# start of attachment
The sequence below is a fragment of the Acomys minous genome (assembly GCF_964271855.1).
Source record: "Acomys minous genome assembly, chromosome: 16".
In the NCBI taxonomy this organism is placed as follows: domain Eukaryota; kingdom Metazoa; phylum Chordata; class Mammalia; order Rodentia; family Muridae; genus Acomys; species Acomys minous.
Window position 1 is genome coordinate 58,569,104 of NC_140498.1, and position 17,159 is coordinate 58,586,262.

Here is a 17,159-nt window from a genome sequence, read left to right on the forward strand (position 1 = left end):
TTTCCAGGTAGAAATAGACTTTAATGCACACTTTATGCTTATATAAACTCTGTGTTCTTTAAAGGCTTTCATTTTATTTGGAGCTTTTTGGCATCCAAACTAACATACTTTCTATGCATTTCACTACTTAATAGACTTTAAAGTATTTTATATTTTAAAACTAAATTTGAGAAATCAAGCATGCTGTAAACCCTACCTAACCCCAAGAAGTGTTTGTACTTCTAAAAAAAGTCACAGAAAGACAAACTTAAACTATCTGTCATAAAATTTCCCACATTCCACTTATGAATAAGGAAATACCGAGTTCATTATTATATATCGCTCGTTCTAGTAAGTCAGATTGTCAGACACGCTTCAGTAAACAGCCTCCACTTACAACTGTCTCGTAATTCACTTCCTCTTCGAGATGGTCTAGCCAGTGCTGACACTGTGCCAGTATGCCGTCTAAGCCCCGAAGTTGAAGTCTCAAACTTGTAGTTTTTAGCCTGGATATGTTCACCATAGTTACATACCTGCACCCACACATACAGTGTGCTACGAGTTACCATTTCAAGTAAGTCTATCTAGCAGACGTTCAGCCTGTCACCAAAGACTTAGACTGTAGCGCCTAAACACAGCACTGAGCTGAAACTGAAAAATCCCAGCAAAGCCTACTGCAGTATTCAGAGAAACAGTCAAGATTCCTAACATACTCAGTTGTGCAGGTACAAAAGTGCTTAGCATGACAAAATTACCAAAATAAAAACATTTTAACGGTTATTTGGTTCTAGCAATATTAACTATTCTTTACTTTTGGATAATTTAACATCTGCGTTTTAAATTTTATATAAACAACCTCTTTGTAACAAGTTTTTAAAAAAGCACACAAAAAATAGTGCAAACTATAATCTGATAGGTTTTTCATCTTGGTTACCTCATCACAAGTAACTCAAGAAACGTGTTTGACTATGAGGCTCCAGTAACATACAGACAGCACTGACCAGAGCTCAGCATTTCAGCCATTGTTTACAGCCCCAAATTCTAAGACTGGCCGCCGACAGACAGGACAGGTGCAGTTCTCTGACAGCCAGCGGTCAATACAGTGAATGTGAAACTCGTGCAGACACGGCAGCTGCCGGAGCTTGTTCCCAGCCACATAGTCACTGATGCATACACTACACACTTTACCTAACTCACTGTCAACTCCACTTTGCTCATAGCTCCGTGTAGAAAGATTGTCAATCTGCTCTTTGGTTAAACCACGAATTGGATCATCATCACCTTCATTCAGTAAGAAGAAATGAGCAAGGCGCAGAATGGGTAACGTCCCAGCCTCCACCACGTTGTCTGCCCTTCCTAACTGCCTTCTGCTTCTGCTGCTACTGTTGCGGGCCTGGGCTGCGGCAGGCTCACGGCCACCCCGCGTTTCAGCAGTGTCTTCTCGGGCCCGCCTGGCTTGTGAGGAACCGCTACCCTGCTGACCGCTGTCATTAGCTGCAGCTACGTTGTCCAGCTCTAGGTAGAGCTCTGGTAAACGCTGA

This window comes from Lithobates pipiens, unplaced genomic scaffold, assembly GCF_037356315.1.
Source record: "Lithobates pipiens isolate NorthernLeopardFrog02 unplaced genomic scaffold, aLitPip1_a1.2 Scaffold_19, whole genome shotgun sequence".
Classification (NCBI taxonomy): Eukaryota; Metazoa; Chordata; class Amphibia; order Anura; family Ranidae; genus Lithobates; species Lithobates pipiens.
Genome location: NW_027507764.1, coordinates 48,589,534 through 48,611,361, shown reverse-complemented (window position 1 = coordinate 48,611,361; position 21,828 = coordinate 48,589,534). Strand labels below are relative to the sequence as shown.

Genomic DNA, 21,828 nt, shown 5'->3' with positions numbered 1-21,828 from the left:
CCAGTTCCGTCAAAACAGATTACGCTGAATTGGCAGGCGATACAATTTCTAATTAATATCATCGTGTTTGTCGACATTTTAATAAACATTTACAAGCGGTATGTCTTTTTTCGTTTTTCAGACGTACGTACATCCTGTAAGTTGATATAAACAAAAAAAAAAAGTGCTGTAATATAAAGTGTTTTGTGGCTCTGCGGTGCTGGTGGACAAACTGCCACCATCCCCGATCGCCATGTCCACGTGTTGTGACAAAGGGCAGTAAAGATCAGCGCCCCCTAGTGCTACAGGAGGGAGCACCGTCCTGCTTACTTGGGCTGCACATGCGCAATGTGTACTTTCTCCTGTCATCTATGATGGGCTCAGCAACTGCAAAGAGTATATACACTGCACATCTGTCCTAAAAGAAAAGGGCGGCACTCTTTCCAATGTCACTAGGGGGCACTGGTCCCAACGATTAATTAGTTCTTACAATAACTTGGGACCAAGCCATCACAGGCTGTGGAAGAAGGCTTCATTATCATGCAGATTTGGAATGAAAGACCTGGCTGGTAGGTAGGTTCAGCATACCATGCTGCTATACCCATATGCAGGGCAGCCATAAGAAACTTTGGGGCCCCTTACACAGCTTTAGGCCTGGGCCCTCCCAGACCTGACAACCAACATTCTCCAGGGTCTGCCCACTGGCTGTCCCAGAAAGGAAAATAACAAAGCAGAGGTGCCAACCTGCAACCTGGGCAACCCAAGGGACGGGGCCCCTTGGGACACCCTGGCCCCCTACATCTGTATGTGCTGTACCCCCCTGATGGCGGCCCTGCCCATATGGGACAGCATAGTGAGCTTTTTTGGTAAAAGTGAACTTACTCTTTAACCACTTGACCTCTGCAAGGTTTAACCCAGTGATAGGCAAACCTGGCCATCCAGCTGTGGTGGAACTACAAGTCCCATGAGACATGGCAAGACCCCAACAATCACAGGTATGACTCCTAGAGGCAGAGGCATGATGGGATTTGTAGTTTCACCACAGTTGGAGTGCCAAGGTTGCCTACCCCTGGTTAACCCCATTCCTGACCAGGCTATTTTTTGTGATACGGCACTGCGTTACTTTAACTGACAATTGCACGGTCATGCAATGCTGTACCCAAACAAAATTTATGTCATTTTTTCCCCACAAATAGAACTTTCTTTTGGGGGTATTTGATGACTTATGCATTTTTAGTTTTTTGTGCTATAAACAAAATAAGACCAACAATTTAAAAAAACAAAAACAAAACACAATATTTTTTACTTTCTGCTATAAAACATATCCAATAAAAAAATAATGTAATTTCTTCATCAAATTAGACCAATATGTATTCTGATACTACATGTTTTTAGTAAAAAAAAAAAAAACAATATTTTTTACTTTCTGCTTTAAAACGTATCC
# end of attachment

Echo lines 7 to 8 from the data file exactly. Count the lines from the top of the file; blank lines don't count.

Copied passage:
This window comes from Lithobates pipiens, unplaced genomic scaffold, assembly GCF_037356315.1.
Source record: "Lithobates pipiens isolate NorthernLeopardFrog02 unplaced genomic scaffold, aLitPip1_a1.2 Scaffold_19, whole genome shotgun sequence".